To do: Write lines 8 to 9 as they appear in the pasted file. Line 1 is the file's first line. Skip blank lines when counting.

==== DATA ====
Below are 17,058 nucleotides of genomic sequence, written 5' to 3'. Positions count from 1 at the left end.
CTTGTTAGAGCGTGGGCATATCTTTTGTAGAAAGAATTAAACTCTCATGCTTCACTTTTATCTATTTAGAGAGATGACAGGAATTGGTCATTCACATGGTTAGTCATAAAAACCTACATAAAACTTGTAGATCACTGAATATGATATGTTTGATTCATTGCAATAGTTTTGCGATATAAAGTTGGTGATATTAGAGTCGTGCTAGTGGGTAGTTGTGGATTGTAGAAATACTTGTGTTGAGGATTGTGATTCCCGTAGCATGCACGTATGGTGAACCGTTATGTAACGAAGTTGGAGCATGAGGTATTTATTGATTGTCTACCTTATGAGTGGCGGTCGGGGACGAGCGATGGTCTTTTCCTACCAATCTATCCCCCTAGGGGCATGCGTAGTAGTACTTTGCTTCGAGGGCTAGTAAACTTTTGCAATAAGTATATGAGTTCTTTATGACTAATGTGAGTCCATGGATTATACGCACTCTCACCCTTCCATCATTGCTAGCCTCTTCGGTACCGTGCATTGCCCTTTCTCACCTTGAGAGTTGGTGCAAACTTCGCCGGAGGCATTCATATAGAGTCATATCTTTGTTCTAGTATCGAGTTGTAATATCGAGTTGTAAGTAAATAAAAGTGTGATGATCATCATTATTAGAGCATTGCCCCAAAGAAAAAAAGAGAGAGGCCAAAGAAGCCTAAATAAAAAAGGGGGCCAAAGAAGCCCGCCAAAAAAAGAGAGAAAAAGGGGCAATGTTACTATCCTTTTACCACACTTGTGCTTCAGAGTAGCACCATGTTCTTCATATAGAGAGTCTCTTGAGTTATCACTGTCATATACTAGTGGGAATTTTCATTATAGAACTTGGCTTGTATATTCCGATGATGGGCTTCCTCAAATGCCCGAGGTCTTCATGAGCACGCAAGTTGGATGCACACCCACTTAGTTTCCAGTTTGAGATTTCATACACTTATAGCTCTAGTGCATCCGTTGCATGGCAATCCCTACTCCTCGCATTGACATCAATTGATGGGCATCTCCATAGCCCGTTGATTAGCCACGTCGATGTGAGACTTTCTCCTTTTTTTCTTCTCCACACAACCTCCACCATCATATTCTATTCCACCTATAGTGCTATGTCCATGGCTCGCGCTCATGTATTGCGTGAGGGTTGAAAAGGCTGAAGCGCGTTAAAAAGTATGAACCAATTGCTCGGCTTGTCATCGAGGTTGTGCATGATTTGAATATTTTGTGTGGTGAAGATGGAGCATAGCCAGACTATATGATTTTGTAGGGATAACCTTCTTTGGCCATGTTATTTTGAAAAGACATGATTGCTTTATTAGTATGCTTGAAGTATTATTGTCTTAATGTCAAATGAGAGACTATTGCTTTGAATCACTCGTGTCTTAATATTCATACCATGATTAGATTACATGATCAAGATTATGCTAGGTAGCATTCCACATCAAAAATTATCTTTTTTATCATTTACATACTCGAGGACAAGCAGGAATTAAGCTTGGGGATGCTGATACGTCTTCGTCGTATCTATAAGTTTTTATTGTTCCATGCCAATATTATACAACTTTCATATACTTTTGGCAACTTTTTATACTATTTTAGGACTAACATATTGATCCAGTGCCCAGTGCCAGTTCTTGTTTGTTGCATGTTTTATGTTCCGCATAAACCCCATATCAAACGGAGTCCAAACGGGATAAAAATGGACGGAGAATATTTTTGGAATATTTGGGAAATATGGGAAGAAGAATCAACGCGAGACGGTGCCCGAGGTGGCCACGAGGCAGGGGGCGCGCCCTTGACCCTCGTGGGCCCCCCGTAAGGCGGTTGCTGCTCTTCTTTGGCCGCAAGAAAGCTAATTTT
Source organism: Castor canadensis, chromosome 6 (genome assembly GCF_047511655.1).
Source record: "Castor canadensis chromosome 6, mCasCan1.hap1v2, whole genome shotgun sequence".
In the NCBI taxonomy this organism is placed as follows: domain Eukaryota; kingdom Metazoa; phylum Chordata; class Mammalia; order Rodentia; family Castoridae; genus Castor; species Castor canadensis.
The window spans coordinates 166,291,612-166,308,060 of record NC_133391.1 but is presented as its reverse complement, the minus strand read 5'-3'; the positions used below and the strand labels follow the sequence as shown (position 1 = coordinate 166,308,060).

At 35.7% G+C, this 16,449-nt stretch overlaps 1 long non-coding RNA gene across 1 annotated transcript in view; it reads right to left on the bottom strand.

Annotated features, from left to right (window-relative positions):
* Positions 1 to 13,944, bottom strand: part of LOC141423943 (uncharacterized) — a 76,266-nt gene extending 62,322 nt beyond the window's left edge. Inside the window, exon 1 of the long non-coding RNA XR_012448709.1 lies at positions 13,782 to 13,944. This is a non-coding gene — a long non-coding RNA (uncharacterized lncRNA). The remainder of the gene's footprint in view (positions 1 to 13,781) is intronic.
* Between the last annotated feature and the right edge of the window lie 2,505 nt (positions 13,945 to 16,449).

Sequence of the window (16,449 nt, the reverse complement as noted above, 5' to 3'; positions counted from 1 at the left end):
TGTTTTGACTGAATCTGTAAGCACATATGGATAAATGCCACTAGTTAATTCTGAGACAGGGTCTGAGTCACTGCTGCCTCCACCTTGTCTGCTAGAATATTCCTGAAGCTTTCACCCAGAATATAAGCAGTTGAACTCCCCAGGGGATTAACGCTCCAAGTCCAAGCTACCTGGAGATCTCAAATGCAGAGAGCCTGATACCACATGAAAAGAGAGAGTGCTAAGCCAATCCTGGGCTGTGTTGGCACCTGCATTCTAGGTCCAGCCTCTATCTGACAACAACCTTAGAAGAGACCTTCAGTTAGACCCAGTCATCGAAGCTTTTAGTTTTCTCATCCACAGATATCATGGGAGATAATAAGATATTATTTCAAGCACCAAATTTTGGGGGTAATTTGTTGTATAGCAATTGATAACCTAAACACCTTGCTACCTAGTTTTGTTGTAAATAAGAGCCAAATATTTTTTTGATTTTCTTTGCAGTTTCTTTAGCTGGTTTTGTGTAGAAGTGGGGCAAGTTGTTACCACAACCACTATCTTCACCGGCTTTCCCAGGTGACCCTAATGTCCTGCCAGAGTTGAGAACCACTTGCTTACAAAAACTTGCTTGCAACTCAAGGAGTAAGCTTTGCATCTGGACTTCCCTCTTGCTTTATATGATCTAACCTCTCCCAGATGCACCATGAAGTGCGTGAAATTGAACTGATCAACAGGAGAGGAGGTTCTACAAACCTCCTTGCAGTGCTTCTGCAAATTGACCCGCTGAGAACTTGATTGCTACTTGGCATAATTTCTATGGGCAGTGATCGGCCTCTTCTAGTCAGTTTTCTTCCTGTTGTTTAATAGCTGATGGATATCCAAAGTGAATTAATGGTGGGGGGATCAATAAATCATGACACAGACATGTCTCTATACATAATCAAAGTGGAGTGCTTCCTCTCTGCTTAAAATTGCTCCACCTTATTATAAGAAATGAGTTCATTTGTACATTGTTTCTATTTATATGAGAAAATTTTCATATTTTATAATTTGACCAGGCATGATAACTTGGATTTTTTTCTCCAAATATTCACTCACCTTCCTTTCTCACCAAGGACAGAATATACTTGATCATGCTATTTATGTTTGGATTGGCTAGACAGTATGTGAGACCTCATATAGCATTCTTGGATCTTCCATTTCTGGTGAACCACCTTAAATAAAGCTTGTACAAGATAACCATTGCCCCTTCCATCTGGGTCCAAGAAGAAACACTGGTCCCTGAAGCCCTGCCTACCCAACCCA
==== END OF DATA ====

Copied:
Annotated features, from left to right (window-relative positions):
* Positions 1 to 13,944, bottom strand: part of LOC141423943 (uncharacterized) — a 76,266-nt gene extending 62,322 nt beyond the window's left edge. Inside the window, exon 1 of the long non-coding RNA XR_012448709.1 lies at positions 13,782 to 13,944. This is a non-coding gene — a long non-coding RNA (uncharacterized lncRNA). The remainder of the gene's footprint in view (positions 1 to 13,781) is intronic.